“Art is as much about design as it is art, and design is as much about art as it is about design.”
A painter, designer and sculptor, Richard Woods is a graduate of The Slade School of Fine Art.


Richard Woods well-documented work crosses boundaries between art, architecture and design and is most often made up of exaggerated, garish representations of traditional British architectural and interior motifs, such as wooden flooring, chintz wallpapers, crazy paving or red bricks. These “logos of reality” are created using traditional woodblock techniques and then applied as a second skin covering interior floors and walls. His work has been applied to a courtyard in the Henry Moore Project at the Venice Biennale 2004, to a residential building in upstate New York 2006, and a store interior for Comme des Garcons in Osaka in 2003. In these instances, Woods’ art expresses an extreme version of Englishness by taking over a space and saturating it with iconography.

Woods has also recently produced work for the London Underground, Paul Smith, collaborated on architectural projects in Sicily and Tokyo and is currently working on a host of projects including further architectural commissions in New York, London and Seoul.


The Wrongwoods cabinets have been designed in the style of mid century modernist utility furniture, the emphasis is form, function, construction and material. Considerable expertise was needed to bring to manufacture an artisan process while retaining the originality and character of the artists’ work. Made in Slovenia, the specialist artisan furniture manufacturer uses highly skilled technicians who take their time to do the job right.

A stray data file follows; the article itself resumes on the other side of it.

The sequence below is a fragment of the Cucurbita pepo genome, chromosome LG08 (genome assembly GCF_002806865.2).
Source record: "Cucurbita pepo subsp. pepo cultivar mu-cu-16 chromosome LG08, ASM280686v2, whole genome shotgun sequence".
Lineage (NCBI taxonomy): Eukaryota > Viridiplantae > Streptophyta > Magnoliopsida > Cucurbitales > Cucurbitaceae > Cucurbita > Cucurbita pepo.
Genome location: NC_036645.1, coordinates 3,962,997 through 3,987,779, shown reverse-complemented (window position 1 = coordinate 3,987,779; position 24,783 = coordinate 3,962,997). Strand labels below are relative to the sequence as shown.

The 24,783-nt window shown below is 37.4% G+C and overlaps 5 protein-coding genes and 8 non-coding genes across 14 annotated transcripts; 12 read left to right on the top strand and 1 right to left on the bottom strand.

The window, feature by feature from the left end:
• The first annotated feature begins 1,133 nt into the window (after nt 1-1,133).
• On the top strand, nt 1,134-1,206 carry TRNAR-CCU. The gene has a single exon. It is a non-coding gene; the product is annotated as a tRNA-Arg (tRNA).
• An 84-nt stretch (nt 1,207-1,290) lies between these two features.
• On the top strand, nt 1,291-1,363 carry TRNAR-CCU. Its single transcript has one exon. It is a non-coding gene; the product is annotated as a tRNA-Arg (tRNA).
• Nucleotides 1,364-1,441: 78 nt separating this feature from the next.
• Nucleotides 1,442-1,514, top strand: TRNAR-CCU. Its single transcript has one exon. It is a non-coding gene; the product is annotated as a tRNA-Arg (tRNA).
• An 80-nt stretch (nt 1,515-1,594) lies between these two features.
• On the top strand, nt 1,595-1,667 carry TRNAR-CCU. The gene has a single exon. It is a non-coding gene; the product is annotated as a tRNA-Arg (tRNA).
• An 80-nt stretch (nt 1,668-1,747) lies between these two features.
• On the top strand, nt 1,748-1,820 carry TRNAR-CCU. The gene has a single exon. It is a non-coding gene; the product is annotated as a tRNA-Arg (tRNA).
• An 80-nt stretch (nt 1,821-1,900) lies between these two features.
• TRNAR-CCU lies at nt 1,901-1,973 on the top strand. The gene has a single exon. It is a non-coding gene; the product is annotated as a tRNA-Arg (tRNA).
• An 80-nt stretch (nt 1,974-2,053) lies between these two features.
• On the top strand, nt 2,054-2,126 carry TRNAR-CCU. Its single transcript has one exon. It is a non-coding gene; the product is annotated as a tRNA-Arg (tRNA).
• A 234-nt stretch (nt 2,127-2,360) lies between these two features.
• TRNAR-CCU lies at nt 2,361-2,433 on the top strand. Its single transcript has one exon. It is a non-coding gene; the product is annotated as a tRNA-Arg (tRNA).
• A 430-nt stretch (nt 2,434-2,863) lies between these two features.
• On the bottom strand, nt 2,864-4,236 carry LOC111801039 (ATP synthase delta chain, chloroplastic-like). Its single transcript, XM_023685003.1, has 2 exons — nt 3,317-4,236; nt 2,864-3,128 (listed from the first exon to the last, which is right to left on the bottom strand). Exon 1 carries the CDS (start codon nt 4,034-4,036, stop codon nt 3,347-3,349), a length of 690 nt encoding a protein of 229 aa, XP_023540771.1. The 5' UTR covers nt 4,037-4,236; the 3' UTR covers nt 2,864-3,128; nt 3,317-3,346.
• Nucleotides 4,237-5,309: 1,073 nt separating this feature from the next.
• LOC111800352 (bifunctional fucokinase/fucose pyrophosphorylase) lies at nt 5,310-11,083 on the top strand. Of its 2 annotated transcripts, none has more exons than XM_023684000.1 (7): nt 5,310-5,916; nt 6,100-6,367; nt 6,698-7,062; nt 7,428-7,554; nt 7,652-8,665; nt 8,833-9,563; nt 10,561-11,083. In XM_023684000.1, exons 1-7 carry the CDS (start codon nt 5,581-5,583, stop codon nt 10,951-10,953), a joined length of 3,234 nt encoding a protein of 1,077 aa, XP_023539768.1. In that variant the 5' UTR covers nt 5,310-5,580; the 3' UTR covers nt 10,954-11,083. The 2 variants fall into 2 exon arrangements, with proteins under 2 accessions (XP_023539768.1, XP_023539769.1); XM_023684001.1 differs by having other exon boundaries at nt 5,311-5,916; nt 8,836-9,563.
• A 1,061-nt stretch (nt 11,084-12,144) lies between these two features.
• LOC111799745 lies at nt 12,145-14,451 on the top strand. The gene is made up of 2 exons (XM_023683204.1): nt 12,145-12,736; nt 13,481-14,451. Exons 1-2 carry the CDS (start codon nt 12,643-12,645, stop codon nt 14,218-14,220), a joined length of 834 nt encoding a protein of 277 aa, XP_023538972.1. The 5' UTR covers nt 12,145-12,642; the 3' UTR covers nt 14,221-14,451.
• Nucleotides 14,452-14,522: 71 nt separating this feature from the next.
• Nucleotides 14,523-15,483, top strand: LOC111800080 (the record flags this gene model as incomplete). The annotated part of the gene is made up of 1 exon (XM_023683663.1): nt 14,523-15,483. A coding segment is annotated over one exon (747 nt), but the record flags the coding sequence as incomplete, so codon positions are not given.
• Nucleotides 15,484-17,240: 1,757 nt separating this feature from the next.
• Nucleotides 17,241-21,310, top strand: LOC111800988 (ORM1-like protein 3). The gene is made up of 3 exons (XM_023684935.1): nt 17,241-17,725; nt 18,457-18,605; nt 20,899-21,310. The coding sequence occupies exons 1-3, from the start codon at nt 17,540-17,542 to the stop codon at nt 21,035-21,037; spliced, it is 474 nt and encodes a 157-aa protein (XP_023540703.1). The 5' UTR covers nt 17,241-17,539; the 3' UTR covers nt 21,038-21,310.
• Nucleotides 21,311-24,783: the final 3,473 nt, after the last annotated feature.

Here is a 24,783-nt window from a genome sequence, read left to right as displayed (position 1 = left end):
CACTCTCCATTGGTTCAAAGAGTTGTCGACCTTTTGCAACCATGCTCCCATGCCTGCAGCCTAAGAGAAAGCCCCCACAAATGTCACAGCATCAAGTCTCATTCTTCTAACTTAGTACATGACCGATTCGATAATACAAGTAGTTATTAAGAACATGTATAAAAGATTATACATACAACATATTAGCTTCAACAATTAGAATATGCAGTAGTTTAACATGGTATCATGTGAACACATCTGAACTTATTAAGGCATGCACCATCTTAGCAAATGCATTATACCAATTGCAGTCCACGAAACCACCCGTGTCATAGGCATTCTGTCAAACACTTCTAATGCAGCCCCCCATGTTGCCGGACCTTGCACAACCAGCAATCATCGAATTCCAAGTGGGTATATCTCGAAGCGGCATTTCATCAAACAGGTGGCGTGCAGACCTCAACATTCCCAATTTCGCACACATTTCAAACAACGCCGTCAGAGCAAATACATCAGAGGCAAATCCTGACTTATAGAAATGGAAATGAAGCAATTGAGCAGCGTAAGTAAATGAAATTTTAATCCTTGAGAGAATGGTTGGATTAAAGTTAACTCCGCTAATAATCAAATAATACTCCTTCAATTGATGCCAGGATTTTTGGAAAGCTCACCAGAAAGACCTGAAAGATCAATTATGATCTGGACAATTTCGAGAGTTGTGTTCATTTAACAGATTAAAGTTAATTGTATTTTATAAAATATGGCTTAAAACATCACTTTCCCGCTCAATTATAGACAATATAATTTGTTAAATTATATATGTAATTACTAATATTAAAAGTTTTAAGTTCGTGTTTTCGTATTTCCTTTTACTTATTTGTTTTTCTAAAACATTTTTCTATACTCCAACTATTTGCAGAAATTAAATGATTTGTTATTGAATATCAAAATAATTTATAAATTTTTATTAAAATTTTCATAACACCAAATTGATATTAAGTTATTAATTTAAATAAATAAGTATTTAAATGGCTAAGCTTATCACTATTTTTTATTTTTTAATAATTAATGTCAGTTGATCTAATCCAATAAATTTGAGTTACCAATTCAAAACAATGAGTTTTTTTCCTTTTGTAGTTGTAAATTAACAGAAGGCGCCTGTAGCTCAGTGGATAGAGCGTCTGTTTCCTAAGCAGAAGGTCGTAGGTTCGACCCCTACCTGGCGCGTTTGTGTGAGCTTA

The artwork was sized to register precisely on each panel of furniture. The hand-drawings were then converted from sketch to an STL (stereo lithography) file to rout the woodblock using a computer numerically controlled (CNC) machine. It was decided that a hydraulic press should be used to apply even pressure when making the print. This provides the most consistency of a production process without losing the look of the handmade process.

The woodblock is primed with paint every time a print is made. The coloured paints are hand applied to the woodblock with a paint roller and then pressed onto the surface using a hydraulic press. This hand application of paint means that each print will contain unique characteristics. After the printing stage the print is touched up by hand to ensure colour strength and that the paint has stayed within the lines of the design.

The component panels are CNC-cut into shape, and CNC-routed with stepped mitre joints before being painted. The joints are glued and have internal metal pins for added strength. The furniture is assembled only after all panels of the batch have been printed and lacquered. The manufacturing process requires a lot of space. Small batch sizes of ten pieces are printed and then assembled together. Printed panels are stored on racks to dry, a coat of lacquer is applied by hand in a spray booth before assembly and then a final coat is applied when the assembly is complete.